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Call Functions in C++ Compiled Library

The publisher of your MATLAB® interface to a C++ library provides you with instructions for installing the interface file and any dependent library files, if required. The publisher might give you dependent library files, ask you to install libraries from an external source, or provide a link to all relevant files. If the publisher created a toolbox using MATLAB Add-Ons, then this information might be found in the Getting Started Guide available through the Options menu for the toolbox in the Add-On Manager. If you need more information or cannot find a Getting Started Guide, then contact the publisher. For details about add-ons, see Manage Add-Ons.

The name of the interface file for library libname is libnameInterface.ext, where ext is platform-specific — .dll on Windows®, .so on Linux®, or .dylib on macOS.

Set Run-Time Path

MATLAB looks for the interface file on the MATLAB path and the dependent library files on the system path or run-time search path (rpath). If the publisher gives you dependent library files, you can put them in the same folder as the interface file. Alternatively, to add them to the system path, see Set Run-Time Library Path for C++ Interface. For information about locating dependent libraries, see Missing or Incorrectly Installed Run-Time Libraries.


Call addpath on the folder containing the interface file.

Display Help

The MATLAB help and doc functions provide help for members of the library. For example, to display help for function funcname in library libname, type:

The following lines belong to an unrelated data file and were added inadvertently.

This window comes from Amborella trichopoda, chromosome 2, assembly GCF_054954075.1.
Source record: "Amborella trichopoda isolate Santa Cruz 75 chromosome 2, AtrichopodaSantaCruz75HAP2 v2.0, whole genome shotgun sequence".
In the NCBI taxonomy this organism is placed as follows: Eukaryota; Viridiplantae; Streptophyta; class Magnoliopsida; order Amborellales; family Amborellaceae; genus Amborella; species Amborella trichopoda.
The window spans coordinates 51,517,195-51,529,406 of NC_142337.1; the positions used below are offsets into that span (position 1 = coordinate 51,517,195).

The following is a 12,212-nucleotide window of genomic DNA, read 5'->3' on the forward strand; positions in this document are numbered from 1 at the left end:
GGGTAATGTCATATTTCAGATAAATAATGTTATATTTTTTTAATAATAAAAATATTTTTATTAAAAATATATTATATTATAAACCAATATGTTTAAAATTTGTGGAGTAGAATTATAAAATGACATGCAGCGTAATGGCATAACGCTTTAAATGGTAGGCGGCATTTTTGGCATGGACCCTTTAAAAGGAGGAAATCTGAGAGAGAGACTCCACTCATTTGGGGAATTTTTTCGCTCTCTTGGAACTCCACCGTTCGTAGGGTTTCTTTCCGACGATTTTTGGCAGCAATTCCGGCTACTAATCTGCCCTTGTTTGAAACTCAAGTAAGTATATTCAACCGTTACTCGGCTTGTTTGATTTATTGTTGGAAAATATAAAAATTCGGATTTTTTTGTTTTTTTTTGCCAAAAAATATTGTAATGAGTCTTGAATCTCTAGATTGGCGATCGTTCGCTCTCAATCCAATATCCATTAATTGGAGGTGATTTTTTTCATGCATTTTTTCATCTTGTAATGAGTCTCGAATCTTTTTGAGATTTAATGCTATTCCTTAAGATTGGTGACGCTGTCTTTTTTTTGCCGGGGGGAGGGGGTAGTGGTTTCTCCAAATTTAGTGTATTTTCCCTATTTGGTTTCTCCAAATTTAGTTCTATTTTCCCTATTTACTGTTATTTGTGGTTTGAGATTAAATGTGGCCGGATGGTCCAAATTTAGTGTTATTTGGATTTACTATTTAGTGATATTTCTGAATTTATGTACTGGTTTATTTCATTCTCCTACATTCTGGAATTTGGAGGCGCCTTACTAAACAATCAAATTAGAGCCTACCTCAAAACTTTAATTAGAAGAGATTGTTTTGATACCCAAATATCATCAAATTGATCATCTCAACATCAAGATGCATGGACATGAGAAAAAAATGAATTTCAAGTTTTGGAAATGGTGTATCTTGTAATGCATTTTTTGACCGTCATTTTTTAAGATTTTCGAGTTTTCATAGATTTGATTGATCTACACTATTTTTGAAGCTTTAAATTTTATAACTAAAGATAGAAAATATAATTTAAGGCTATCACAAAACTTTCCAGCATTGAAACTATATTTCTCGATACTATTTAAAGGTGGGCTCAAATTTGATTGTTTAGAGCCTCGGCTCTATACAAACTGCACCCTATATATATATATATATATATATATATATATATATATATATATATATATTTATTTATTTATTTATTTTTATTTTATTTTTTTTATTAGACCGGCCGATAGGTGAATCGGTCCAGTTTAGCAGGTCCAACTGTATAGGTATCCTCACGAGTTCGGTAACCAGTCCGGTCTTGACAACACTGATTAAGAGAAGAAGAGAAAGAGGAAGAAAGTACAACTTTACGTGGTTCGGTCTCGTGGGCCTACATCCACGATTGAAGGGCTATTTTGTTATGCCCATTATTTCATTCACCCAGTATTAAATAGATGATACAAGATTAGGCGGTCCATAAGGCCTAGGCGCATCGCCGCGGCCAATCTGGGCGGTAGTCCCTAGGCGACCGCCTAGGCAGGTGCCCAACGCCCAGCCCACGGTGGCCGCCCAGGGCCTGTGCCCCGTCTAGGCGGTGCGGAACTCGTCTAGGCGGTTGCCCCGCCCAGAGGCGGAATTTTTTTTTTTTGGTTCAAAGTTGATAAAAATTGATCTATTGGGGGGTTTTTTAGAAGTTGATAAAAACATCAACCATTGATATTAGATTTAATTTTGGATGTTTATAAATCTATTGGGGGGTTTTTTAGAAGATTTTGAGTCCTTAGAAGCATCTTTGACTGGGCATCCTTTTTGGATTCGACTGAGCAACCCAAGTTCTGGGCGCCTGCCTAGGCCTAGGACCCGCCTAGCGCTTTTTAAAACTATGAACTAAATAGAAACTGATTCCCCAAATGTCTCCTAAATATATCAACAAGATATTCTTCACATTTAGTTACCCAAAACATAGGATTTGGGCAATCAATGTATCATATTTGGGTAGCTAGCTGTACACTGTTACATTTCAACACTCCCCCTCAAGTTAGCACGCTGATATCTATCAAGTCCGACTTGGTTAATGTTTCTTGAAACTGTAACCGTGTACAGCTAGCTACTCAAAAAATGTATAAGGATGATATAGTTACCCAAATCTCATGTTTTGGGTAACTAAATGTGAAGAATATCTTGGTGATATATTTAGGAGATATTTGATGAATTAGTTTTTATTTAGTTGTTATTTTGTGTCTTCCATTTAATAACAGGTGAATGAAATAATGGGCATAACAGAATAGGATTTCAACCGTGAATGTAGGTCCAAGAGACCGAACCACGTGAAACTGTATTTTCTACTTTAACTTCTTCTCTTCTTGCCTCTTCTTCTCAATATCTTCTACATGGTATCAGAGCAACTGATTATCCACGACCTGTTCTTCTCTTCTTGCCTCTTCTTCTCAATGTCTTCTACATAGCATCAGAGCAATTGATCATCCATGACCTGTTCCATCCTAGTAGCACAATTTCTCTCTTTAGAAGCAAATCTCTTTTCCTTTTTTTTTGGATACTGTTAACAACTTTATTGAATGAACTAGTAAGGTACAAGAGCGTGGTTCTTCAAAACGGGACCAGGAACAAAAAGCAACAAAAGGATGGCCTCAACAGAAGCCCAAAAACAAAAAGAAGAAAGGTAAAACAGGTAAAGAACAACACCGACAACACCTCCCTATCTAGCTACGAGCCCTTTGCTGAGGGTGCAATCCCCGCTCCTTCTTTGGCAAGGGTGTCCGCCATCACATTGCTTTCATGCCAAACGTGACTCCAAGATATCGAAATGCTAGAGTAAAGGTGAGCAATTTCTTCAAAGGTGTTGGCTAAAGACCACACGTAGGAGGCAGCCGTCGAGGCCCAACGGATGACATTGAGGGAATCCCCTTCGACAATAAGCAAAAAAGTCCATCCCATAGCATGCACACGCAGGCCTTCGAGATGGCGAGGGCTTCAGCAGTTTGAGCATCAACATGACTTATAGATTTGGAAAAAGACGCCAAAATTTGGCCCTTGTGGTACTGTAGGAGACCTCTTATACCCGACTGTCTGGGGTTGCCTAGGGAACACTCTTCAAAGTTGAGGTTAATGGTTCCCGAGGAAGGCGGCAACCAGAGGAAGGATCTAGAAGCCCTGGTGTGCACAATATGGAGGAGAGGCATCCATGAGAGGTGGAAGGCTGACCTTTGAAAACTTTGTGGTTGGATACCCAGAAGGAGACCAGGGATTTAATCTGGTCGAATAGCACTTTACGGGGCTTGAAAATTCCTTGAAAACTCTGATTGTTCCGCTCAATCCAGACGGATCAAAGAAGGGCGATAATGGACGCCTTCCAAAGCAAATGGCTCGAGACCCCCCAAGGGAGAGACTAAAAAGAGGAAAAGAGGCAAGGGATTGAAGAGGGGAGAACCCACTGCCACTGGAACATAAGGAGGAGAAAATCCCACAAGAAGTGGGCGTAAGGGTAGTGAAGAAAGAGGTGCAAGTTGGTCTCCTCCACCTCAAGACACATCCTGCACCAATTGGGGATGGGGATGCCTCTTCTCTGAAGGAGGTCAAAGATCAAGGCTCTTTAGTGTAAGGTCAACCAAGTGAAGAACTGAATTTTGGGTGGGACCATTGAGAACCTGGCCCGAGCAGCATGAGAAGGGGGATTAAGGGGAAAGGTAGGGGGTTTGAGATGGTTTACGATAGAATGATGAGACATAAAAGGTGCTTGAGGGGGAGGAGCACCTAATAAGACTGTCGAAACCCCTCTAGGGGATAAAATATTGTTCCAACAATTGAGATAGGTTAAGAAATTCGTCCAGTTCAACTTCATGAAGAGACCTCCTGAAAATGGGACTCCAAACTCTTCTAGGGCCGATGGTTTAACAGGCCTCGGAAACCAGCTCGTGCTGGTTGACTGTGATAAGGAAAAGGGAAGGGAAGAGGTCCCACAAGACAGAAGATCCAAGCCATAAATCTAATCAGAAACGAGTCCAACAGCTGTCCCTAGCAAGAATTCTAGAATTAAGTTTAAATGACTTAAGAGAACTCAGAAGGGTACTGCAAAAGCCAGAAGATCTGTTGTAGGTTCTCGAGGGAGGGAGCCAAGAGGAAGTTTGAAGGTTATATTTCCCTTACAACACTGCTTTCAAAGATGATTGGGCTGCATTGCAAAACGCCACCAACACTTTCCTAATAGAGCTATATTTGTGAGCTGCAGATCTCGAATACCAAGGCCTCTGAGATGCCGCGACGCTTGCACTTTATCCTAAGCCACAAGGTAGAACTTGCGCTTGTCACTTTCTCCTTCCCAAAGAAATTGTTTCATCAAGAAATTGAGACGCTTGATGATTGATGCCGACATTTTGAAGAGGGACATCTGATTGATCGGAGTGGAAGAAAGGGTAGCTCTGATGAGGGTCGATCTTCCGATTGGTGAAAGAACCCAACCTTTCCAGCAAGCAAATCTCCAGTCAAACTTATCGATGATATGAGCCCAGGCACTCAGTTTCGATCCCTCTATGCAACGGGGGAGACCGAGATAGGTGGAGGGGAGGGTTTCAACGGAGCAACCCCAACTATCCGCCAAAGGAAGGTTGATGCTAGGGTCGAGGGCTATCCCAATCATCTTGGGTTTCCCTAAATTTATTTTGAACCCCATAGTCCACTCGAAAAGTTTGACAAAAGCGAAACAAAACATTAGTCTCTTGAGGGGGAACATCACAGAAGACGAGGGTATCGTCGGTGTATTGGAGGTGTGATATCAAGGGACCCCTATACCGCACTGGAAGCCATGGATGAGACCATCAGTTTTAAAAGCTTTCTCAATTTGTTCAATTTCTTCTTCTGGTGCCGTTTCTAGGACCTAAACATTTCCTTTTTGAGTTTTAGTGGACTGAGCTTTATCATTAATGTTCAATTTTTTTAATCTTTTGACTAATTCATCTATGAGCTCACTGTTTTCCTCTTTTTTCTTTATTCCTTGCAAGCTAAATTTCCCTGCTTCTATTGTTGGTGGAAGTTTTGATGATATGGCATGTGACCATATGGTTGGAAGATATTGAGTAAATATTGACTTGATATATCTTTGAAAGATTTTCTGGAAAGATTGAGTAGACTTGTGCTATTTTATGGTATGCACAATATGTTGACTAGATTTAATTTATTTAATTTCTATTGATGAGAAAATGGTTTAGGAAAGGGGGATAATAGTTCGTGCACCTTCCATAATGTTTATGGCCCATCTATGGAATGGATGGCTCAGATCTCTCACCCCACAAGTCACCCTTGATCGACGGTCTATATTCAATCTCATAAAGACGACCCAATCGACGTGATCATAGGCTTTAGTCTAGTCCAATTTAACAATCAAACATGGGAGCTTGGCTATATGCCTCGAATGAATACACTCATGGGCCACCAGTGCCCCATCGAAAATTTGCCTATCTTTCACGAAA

help clib.libname.funcname

Call Function

To call a function funcname in C++ library libname with input arguments arg1,arg2,... and output argument retVal, use the MATLAB clib package. MATLAB automatically loads the library when you type:

retVal = clib.libname.funcname(arg1,arg2,...)

After MATLAB loads the library, you can use tab completion to view the members of the clib package.

Call Function with Default Arguments

If a C++ function is defined with default arguments, then you can call the function without providing one or more trailing arguments. The function help shows the default value. For example, if the type of arg is double and its default value is 100, then help displays:

    Input Arguments
      arg             double = 100

These statements produce the same result:


This statement is also correct, although your result might be different:


MATLAB supports default arguments for scalar integer and floating point types.

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